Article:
In Nepal, disabled people are an invisible underclass. They are regarded as helpless and incapable of caring for themselves, so most efforts to help them take the form of charitable handouts rather than any genuine attempt to help them survive on their own abilities. Forced to rely on the generosity of family, they become demoralized. Shudarson Subedi is working to enshrine disabled rights in law—and give disabled people the same chance at independence as any other Nepalese citizen.
The New Idea
Shudarson is creating a legal framework to guarantee disability rights while using the media to draw attention to the fact that, given the same opportunities as able people, the disabled can be productive and self-sufficient members of society. He advocates for changes through all avenues: through court cases fighting for disabled rights, through petitions to government offices, and through grassroots demonstrations via community organizations and self-help groups.
Although Nepal became a democracy in 1990, the old ways of thinking die hard. The country is still struggling to provide effective public services; traditionally, Nepal has never invested much in health care, sanitation programs, or education, and many high-ranking officials still don’t understand the need for these services. No one feels this lack more than the disabled.
Five percent to 10 percent of the population is believed to be living with some disability. These people face a host of obstacles: they are denied education and employment, and the government’s reluctance to provide any sort of accommodations deprives them of the chance to engage in public life, (The specialized facilities that disabled people in other countries sometimes take for granted, like wheelchair-accessible public transportation or restrooms, do not exist in Nepal). Without these small but vital accommodations, disabled people cannot help themselves. For example, even the most qualified applicant for a job will not be hired if he has a disability that makes it difficult for him to climb the stairs to enter the building.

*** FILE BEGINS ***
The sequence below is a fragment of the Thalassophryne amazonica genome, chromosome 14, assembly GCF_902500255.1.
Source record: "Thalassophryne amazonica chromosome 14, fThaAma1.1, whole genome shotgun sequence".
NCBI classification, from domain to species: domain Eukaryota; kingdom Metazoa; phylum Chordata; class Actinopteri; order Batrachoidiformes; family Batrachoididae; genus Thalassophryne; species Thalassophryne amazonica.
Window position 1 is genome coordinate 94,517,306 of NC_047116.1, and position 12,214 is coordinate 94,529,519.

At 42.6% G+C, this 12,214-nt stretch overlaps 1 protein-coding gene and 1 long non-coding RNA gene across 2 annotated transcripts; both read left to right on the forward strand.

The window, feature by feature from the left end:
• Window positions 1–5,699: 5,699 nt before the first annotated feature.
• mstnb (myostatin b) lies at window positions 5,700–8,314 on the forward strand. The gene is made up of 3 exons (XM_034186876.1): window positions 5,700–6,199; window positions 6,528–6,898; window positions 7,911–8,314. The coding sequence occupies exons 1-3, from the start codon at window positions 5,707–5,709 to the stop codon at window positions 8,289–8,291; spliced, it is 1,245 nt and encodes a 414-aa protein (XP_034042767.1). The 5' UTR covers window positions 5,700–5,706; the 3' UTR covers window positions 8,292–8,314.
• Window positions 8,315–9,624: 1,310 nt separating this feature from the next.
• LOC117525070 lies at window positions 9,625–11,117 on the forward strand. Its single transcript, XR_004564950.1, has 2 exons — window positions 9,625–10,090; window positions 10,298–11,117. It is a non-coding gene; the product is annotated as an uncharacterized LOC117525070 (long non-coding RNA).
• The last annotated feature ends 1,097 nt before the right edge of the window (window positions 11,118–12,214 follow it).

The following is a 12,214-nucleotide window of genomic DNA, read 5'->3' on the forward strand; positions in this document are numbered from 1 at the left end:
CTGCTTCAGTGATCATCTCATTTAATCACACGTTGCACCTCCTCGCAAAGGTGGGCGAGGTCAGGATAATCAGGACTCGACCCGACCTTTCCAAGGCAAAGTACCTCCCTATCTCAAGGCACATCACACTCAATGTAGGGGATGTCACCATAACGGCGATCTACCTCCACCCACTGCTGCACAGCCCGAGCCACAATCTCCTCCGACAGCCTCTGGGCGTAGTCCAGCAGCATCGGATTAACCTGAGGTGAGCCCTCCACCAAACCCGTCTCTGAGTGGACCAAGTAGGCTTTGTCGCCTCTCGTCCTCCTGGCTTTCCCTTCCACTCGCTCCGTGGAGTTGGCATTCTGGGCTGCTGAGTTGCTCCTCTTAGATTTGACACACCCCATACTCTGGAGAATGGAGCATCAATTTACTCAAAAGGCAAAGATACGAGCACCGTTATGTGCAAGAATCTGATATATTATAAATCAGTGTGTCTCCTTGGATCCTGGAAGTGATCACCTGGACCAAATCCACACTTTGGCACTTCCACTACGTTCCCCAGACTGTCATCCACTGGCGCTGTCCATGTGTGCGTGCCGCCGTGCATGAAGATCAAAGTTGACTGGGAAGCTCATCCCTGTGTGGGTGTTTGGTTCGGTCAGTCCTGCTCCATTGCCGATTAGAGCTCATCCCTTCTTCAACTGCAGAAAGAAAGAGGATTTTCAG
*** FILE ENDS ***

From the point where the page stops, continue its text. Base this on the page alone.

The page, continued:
At the moment, many Nepalese do not see this as a problem, because they do not think of disabled people as a group that can or would want to be self-sufficient. As such, they expect disabled people to be entirely dependent on charity, an approach that ultimately ends up isolating the disabled and making many feel like a worthless drain on society. The biggest stumbling block to the integration of the disabled into Nepalese society is one of attitude: people here have long held the belief that disability is a personal problem, one that only concerns the disabled person her/himself and her/his immediate family, rather than something that the entire state should think about.
There are some laws on the books which guarantee civil rights for all people, but the disabled have little experience in demanding that these laws be enforced. As such, it’s easy for both government agencies and private employers to ignore the law, since changing to accommodate the disabled would be a hassle and they can be reasonably confident that no disabled person will have the time, energy or ‘know-how’ to challenge the status quo. As such, people with disabilities are routinely denied health care, education, and employment.
The few organizations dedicated to disabilities that do exist each narrowly focus on only one particular type of disability. There is little communication between the groups and no effective way for them to organize and demand any influence in national policy.
Shudarson lives every day with his own disability. To him, the existence of favorable but unenforced laws is not enough; he wants to show that, if these laws were enforced to give disabled people their due rights, they could easily become productive members of society. Shudarson fights to enforce disabled people’s legal rights through the legal and legislative systems, but he also knows that to see real change, the general populace must come to accept that disabled people are equal. To this end, he is heavily involved in community events to bring together disabled and non-disabled people for social activities that help both groups understand one another.
Shudarson founded Nepal Disabled Human Rights Center (DHRC-Nepal) in 2000 to pressure the government to enforce existing laws related to the disabled. His precedent gives disabled people the courage to fight for their rights to inclusive education, access to health care, and fair and equal employment opportunities. In one exciting victory, he fought all the way to the Supreme Court to guarantee free and equal education for the disabled.
At the same time, Shudarson has made a concerted effort to draw attention to this victory through the media, so that all disabled people can take advantage of this right. More than 2000 disabled students from all over Nepal who had previously been denied acceptance in schools have received free education after the Court ruling. He also sent letters to the national Education Ministry, who then circulated them to the district and regional education officers, putting everyone on notice that disabled people were not to be denied their right to education. In the future, Shudarson plans to use the legal system to ensure that various other rights are enforced.